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Partisan's Hardcore Grime Is Like a Sonic "Fuck You"

"Flood" and "Magma" is gonna send those Berlin kids at Janus into a cyber mosh frenzy.

by Roger Young
Sep 18 2015, 4:18pm

Partisan's "Magma" and "Flood"— self-released on September 19 as a double A-side—is dance-oriented industrial music with a 'fuck you' punk attitude, a melodic trepanation that re-enacts that Saturday morning the neighbors trotted out a jackhammer to look for buried treasure under the living room floor.

The UK producer (who goes by the name Bunny Intonamorous, and it doesn't get more metal than that) was inspired by the notion that the new wave of grime exemplified by Mumdance, Dark0, and sd laika could be brought together with the sandpaper swirls of "power ambient" artists like Ben Frost, TCF, and Tim Hecker), along with the huge distorted kicks of UK hardcore and the abrasive mindset of industrial music and drone.

Of course, this idea hit him at one of Evian Christ's "trance parties," where, when listening to bizarro abstract club music, he found himself dancing right next to Bjork.

"Bjork is, in fact, tiny, really well-dressed, and an excellent dancer," Intonamorous says. "She's an amazing natural resource that we should conserve for future generations."

Both "Magma" and "Flood," and the previous Partisan releases (there are six in total, with names like experimental, elemental, universal, corpal, metaphysical, and chronal) characterize the emergence of a new style of cybernetic club music that's hugely influenced by grime, but also ballroom, dancehall, hardcore, ambient music, and noise. "A lot of the artists I know are really conscious about using noise techniques like field recordings and feedback in their club work," Intonamorous says. "The common thread that brings us all together is that we sound alien, but are still very much focused on some form of dance music for club consumption."

Intonamorous was born one time signature off from being a classical composer, and studied neoclassical and avant garde composition at university—an education which he says "in no way prepares you for digital music." These days, he is one half of the glorious label Aural Sects, and also produces under the aliases Pet Cemetery and Hypersport Ltd, listing Wiley, Mortal Kombat, Haxan Cloak, and Ben Frost, as well as "local industrial factories," "large stretches of untouched, unsullied, inhospitable lands," and simply "materials" as his chief influences.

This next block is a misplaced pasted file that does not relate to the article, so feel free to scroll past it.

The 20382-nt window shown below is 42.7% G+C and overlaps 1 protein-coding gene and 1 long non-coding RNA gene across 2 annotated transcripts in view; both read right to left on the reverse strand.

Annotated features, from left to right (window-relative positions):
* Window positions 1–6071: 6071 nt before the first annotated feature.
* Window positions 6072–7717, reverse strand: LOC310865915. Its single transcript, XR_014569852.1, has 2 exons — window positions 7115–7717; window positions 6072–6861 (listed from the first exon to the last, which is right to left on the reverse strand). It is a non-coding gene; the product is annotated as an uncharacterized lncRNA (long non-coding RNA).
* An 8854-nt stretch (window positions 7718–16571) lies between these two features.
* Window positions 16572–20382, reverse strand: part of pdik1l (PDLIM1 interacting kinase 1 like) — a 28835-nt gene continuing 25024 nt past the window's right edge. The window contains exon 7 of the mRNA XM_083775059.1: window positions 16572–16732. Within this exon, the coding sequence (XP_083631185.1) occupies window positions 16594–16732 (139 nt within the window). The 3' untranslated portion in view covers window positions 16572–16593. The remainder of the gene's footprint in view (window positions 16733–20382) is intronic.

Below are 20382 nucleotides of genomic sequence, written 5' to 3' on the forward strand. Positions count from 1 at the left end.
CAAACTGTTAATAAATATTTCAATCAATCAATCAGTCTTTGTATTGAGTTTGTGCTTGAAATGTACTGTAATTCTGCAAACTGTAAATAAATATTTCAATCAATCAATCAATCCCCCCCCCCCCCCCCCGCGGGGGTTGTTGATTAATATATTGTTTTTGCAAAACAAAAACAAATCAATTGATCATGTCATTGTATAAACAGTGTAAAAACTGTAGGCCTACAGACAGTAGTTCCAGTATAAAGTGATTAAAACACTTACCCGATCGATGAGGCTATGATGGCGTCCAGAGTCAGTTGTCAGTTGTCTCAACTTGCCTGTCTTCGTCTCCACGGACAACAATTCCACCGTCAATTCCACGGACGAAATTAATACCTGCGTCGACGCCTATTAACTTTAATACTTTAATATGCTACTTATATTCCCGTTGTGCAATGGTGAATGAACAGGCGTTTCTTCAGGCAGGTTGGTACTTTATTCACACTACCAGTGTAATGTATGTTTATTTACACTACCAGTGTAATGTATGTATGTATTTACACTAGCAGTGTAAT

The Haxan Cloak on His Electronic Drone Metal: "I Want to Be the Most Intense Thing on the Bill Wherever I Play"


When I ask about his multi-genre mashing sound, Intonamorous rejects the concept of genres altogether. "In a world where everything is a Google search or SoundCloud tag away, these boundaries have become meaningless," he explains. "I don't think 'genre' is even the right word anymore, when all styles and ideas bleed into one another continuously across the music spectrum, especially online. I think it's more appropriate to use 'descriptors' and tags instead as indicators of which musical space you operate in."

Venus X and MA NGUZU at a recent GHE20G0TH1K party(Photo courtesy of the Red Bull Content Pool)

Intonamorous says he is more inspired by parties like Janus in Berlin, Endless in London, and GHE20G0TH1K in New York City—celebrations of myriad forms of hyper-aggressive, ultra-stylized club and noise music, usually with a heavy visual element. "The atmosphere is heavy and euphoric while still being pretty highly experimental. The music's weird, but people still dance like their lives depends on it."

"The appeal of these club nights," he continues, "is that all expressions are valid—whether that be making out, standing around feeling dread, voguing, or even starting a moshpit."

Another characteristic of this scene, I suggest, is a preoccupation with becoming machine—or at least, experimenting with the human/machine interface. "Put it this way," he replies, "I'd take any opportunity to leave this meat sack and fall headfirst into the hyper-connected, technologically-enhanced future. If the bad kind of singularity comes, I aim to be on the side that isn't stuck in one body."

Tagged:
Thump
Hardcore
MANCHESTER
Grime
Metal
Partisan
industrial
GHE20G0TH1K
endless
janus